The clean cement-plastered walls of the classroom ring with the rhythmic singing of 50 eager young voices. The children stand at their desks - boys with heads shaven except for a tuft above their foreheads, girls with hair in neat, tightly braided corn-rows, all in uniform blue smocks - as the teacher leads them.
"A, B, C, D, E, F, G.... Oh, how happy we will be, when we learn our ABCs."
The visitors from faroff Canada and nearby Mekelle (capital of Ethiopia's Tigray province, 500 km north of the capital city of Addis Ababa), have already been greeted with welcoming songs. Next, the most eager hand-wavers among the four- to six-year-olds take turns with the teacher's pointer, leading their classmates through the English and Tigrinya alphabets.
Then they are served a hearty lunch - part of the kindergarten program thanks to wheat from United Church donors to the Canadian Foodgrains Bank. It's a five-year pilot project for early childhood care and education, in classrooms built by Oxfam Canada, with the Foodgrains Bank's 100 tonnes of wheat per year managed by the Relief Society of Tigray (REST). There are 14 other almost identical classrooms in other villages in the district of Degua Tembien.
We arrive at Hagere Selam on graduation day. Students take turns wearing a homemade mortar-board hat, parents gather outside, discussing the value of the school and community income-generating projects that keep it going, thanking the visitors for their church's help and waiting for the graduation to begin. The six-year-olds will enter an area elementary school knowing their alphabets, basic math and language skills, health and personal care skills.
Like many rural areas in Ethiopia, this village in Tigray's central highlands was without an elementary school of any kind a decade ago. Today, REST is scrambling to respond to requests for similar programs in Tigray's other districts, while working with government to build rural elementary school programs across the countryside.
These days, REST is the biggest non-governmental organization in Ethiopia; in Tigray, it operates a wide range of relief and environmental projects. The organization looks fondly on the United Church as one of the international organizations that helped it feed the people of Tigray - taking food through dangerous back-door supply lines - during the civil war that ended about 12 years ago. Today, as well as helping people survive the current drought, REST is working hard to help build the education system that is a foundation for future development.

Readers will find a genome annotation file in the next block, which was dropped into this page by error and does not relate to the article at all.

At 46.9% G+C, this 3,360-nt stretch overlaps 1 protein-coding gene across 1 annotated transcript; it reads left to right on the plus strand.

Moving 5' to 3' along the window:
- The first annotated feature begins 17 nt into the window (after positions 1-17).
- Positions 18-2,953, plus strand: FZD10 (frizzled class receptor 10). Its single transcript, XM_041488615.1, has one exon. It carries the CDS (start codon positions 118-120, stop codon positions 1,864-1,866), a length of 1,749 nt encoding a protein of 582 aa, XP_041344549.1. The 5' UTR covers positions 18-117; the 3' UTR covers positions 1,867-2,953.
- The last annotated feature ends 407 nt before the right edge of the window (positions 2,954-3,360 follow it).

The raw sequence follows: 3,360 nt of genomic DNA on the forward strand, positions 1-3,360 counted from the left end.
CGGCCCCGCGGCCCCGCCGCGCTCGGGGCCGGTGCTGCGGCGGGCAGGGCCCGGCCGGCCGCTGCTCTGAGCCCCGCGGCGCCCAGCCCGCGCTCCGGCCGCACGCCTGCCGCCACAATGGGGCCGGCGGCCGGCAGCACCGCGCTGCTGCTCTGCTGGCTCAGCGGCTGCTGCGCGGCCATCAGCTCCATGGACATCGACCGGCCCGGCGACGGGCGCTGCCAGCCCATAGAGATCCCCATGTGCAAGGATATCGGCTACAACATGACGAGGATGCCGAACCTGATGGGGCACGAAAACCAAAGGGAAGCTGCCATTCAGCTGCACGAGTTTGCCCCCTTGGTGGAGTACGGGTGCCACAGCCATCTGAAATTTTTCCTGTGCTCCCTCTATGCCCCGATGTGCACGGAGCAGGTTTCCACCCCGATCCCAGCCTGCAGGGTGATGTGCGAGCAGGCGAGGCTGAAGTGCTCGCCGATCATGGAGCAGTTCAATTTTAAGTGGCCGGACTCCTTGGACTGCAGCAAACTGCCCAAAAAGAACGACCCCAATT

In a country where rural children are responsible for many farm and household tasks and food is often in short supply, the promise of a good meal is incentive enough for attending school. Care for young children also means their mothers can work without worrying what they're up to. More than that, the children get a taste for learning. Despite the two-birr monthly school fees (about 30 cents), most parents understand that education is the way to a more secure future.
"We are ignorant but our children will be relieved of the situation we are in," says one mother, after thanking the visitors for their help. "We are happy about it, we have to strengthen it and develop it."
The United Church-backed school feeding program in Tigray is unique. Although the church's African partners use Mission and Service Fund grants to finance a variety of programs, the program at Degua Tembien is the only one of its kind backed by the United Church, with resources provided by church "equity" in the Foodgrains Bank.
The idea of providing food for schoolchildren, however, (familiar to Canadians whose kids often benefit from school "breakfast club" programs), is increasingly taking root in Ethiopia.
The World Food Program (WFP) which co-ordinates the United Nations' food-related relief and development work and provides about a third of Ethiopia's relief needs on average, is operating lunch programs for 300,000 schoolchildren across Ethiopia. These programs are funded in part by the Canadian International Development Agency (CIDA), which is contributing $27 million over three years.
"It's crude, but it works," says Al Kehler, a WFP program officer based in Addis Ababa. "We found by putting food in schools, attendance goes way up." As well, school participation by girls - traditionally lower than boys -rises significantly when schooling includes food.
With only about 45 percent of children attending school, food can help promote development through education. And as Canadian parents and teachers already recognize, well-fed children learn better.
While parents are happy to see their children well-fed over the short term, the teachers instil a love of learning that can put them on a personal path of development.
According to Tsegai Asefa, the REST official who oversees the United Church-backed schools, "even if their parents want them to stop their education," at some point in the future, "they won't be able to, once these children have had a taste for learning.... We can work to change the attitudes of the people and the country."
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